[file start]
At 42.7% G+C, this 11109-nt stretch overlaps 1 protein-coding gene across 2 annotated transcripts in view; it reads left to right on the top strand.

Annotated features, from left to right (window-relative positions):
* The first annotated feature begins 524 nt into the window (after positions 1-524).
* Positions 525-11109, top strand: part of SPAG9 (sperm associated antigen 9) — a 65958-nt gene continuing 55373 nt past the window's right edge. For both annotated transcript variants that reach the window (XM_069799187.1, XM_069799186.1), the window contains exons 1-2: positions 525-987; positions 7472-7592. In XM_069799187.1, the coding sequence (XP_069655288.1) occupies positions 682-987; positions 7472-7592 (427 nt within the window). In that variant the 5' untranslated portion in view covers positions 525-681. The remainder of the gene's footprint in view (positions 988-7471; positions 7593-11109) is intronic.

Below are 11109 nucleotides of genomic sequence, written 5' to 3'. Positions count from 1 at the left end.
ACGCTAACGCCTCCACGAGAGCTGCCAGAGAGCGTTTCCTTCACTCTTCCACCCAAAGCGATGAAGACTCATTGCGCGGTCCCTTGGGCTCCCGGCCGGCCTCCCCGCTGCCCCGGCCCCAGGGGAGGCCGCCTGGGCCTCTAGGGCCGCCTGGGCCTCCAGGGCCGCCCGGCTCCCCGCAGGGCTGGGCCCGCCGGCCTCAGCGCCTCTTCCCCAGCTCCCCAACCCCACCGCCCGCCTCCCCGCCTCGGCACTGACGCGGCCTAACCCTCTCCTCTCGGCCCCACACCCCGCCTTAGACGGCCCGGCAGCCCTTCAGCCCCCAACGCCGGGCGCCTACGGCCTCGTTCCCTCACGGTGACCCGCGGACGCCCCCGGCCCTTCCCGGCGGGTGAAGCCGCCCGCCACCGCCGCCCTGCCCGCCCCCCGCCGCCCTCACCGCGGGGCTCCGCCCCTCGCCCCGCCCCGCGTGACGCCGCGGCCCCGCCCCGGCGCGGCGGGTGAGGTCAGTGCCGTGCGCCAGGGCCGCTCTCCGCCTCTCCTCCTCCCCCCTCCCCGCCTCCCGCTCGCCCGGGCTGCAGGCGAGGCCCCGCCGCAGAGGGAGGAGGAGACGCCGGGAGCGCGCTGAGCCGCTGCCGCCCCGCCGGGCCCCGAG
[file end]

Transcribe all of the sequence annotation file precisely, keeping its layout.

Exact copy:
At 42.7% G+C, this 11109-nt stretch overlaps 1 protein-coding gene across 2 annotated transcripts in view; it reads left to right on the top strand.

Annotated features, from left to right (window-relative positions):
* The first annotated feature begins 524 nt into the window (after positions 1-524).
* Positions 525-11109, top strand: part of SPAG9 (sperm associated antigen 9) — a 65958-nt gene continuing 55373 nt past the window's right edge. For both annotated transcript variants that reach the window (XM_069799187.1, XM_069799186.1), the window contains exons 1-2: positions 525-987; positions 7472-7592. In XM_069799187.1, the coding sequence (XP_069655288.1) occupies positions 682-987; positions 7472-7592 (427 nt within the window). In that variant the 5' untranslated portion in view covers positions 525-681. The remainder of the gene's footprint in view (positions 988-7471; positions 7593-11109) is intronic.

Below are 11109 nucleotides of genomic sequence, written 5' to 3'. Positions count from 1 at the left end.
ACGCTAACGCCTCCACGAGAGCTGCCAGAGAGCGTTTCCTTCACTCTTCCACCCAAAGCGATGAAGACTCATTGCGCGGTCCCTTGGGCTCCCGGCCGGCCTCCCCGCTGCCCCGGCCCCAGGGGAGGCCGCCTGGGCCTCTAGGGCCGCCTGGGCCTCCAGGGCCGCCCGGCTCCCCGCAGGGCTGGGCCCGCCGGCCTCAGCGCCTCTTCCCCAGCTCCCCAACCCCACCGCCCGCCTCCCCGCCTCGGCACTGACGCGGCCTAACCCTCTCCTCTCGGCCCCACACCCCGCCTTAGACGGCCCGGCAGCCCTTCAGCCCCCAACGCCGGGCGCCTACGGCCTCGTTCCCTCACGGTGACCCGCGGACGCCCCCGGCCCTTCCCGGCGGGTGAAGCCGCCCGCCACCGCCGCCCTGCCCGCCCCCCGCCGCCCTCACCGCGGGGCTCCGCCCCTCGCCCCGCCCCGCGTGACGCCGCGGCCCCGCCCCGGCGCGGCGGGTGAGGTCAGTGCCGTGCGCCAGGGCCGCTCTCCGCCTCTCCTCCTCCCCCCTCCCCGCCTCCCGCTCGCCCGGGCTGCAGGCGAGGCCCCGCCGCAGAGGGAGGAGGAGACGCCGGGAGCGCGCTGAGCCGCTGCCGCCCCGCCGGGCCCCGAG